Adding a second, third or more dogs to your family can be an exciting and joyful time. It can also be great for your existing dog to have a “buddy” that gives him or her company during the day when everyone has gone to work or school. The initial introductions can also be stressful, or even viscous even when the dogs aren’t typically aggressive. The key to integrating a new dog it so follow a few simply steps so that the experience is one that is calm and pleasant for everyone.
I shared a couple weeks ago that we added a third dog to our family. We had had four basset hounds over the years and the new dog was also a basset hound so we felt we know the breed pretty well. We also knew that our two dogs are used to having other dogs in the house but it had just been the two for a long time which would take some adjusting.
We also knew that our two boys, both approaching 11, would be considerably older than the new dog we’d be bringing home (3 1/2). We decided early on that a puppy wasn’t the best option with two elderly dogs so we felt pretty good about our choice.
The new dog, Stewie, has never lived with other dogs of any kind and the former owners explained to us that he is usually afraid of other dogs regardless of size. We knew we had to do everything we could to welcome him in a calm, happy environment to avoid additional fears and anxiety.
How you come about getting your new dog could be quite different from our situation. We adopted Stewie from a family that needed to find a new home for him. We’ve only ever adopted through rescues before so it was a different experience for us. We knew ahead of time that Stewie took a while to warm up to strangers, especially men so our first meeting was in a park (neutral territory).
We wanted Stewie to feel comfortable around us so when he initially showed some fear, we ignored him and allowed him to inch up to us to sniff and check us out. Eventually Stewie allowed me to pet him and the leash was handed over to me. It took a little longer for him to come around to B but by that evening all was well.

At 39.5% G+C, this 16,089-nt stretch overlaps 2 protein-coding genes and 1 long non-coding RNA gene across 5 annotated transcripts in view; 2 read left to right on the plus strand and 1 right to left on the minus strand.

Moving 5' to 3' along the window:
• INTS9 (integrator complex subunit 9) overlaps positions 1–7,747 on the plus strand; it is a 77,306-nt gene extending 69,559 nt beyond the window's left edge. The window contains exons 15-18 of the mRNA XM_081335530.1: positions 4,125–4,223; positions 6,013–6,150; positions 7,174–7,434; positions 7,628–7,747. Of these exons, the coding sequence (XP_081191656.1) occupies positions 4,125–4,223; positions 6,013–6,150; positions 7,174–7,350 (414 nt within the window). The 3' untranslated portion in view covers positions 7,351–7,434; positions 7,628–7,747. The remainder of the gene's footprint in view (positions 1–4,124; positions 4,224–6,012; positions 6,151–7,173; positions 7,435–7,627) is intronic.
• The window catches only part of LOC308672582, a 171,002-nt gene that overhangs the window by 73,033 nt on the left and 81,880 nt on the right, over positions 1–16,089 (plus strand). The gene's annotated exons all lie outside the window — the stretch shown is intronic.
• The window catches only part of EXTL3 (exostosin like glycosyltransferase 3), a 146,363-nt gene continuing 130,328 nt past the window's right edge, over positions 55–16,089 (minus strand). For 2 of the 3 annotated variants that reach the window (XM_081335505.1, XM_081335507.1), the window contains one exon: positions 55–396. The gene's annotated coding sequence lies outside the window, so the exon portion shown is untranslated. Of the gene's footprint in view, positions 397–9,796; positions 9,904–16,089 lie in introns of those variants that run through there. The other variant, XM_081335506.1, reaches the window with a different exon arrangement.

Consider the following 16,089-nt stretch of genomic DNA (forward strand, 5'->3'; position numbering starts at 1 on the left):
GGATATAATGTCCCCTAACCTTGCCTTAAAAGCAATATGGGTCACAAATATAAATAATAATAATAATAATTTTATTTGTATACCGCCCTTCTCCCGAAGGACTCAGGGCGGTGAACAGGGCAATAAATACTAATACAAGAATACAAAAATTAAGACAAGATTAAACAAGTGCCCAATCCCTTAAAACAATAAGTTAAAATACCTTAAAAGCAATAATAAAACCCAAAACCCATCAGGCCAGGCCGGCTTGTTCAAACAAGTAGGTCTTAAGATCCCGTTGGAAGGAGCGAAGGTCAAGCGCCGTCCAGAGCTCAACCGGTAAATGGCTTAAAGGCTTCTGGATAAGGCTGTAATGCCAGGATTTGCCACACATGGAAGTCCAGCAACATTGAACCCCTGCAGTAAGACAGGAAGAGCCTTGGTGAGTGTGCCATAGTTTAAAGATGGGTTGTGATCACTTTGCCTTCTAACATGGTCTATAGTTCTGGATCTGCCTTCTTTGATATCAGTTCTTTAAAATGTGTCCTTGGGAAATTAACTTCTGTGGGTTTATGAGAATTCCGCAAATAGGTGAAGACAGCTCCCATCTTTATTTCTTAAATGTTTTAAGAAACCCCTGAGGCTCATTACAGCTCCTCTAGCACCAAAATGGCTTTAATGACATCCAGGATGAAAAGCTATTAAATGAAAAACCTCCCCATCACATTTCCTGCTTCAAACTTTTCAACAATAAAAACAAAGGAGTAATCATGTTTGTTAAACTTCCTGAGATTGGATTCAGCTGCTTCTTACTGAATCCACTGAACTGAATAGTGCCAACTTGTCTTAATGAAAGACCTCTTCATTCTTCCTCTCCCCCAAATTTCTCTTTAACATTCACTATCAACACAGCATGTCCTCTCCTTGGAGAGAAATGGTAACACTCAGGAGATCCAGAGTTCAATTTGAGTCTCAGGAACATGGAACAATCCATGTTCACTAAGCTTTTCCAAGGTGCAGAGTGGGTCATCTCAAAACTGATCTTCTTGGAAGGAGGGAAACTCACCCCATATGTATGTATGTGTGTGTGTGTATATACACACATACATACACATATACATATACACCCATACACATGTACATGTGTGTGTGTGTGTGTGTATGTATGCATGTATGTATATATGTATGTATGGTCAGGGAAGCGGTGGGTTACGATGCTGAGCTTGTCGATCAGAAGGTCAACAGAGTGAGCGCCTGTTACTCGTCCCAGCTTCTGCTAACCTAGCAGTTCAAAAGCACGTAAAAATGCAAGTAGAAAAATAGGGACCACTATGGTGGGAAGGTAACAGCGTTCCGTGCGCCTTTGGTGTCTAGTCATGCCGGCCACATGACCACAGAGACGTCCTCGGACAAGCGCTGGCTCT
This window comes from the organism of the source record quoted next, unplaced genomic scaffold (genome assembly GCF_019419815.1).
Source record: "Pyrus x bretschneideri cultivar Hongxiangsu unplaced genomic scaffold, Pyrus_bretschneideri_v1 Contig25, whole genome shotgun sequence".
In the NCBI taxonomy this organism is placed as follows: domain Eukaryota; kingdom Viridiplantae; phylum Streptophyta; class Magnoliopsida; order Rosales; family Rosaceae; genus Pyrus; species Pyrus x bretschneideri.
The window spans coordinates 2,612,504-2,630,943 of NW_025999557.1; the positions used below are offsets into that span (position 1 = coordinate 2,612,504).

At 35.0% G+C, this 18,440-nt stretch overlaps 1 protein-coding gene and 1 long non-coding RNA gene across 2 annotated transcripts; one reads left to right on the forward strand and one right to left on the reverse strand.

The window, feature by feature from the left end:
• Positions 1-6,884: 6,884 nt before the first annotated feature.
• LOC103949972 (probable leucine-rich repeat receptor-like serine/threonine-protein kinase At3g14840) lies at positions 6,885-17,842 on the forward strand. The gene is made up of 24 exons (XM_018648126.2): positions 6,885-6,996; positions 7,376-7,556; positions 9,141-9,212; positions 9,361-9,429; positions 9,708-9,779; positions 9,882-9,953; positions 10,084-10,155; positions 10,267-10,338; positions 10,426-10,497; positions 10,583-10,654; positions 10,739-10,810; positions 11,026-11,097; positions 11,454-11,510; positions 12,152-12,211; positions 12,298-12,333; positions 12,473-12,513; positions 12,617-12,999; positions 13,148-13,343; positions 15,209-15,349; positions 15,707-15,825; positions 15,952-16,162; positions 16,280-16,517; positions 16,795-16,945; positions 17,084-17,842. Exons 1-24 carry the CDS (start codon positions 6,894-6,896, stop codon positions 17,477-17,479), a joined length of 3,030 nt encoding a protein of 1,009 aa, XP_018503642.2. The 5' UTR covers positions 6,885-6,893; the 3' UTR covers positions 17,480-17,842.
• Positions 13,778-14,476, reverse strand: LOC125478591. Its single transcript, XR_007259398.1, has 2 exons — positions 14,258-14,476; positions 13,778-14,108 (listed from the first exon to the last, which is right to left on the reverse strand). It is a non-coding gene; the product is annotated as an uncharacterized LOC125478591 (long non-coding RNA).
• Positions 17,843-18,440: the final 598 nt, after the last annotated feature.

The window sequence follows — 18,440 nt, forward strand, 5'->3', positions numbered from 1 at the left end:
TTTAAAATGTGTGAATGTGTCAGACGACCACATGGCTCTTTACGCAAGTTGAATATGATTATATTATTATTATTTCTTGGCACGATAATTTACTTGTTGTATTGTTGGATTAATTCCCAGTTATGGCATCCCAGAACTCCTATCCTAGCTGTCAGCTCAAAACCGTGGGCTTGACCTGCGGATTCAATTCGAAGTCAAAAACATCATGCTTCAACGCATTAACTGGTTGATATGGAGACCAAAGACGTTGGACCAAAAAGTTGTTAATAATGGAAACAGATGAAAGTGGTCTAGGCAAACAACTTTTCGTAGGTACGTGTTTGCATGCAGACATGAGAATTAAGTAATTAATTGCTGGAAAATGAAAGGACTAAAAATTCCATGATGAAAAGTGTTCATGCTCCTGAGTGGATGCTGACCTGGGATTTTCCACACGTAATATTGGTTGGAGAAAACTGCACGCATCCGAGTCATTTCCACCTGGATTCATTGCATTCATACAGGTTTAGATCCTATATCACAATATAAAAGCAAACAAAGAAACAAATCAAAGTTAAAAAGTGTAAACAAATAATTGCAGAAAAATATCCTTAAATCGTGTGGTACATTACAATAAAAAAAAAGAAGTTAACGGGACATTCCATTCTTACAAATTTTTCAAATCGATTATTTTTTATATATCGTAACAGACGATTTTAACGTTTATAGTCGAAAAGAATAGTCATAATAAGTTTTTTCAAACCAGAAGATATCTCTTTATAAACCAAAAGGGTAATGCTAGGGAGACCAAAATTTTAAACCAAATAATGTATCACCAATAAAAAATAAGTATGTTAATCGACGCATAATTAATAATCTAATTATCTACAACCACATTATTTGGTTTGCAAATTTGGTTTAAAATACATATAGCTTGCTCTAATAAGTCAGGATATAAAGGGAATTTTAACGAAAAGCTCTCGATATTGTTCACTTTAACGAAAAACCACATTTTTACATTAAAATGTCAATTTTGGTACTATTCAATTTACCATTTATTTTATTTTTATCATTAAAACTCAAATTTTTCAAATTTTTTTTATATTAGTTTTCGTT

Bringing the New Dog Home
Stewie was great on the long car ride home but coming into our yard, his nose started going on overdrive. We gave him some time to sniff in the yard and then I brought him into the house while B took our other two dogs outside so they didn’t know about each other yet. B stayed outside with our two boys while I gave Stewie a tour of the house. I kept him on his leash but allowed him time to explore everything. I even allowed him into rooms we typically keep closed up.
After Stewie got his tour of the house, B and I swapped again, allowing Elwood and LJ the opportunity to come back into the house and smell around at the new scent Stewie left behind.
The key to any pet introduction is to do it in neutral territory. Consider a local park; somewhere that’s fairly quiet and safe where no one has the feeling of protecting their territory. With having two dogs and wanting to keep this whole experience as welcoming for Stewie as possible, we decided to let Stewie meet the other two dogs one at a time. We first introduced LJ. We kept them both on leashes each holding one of them and carefully watched body language. LJ was quite calm about the entire experience. He tried to sniff Stewie a little bit and then walked away and laid down.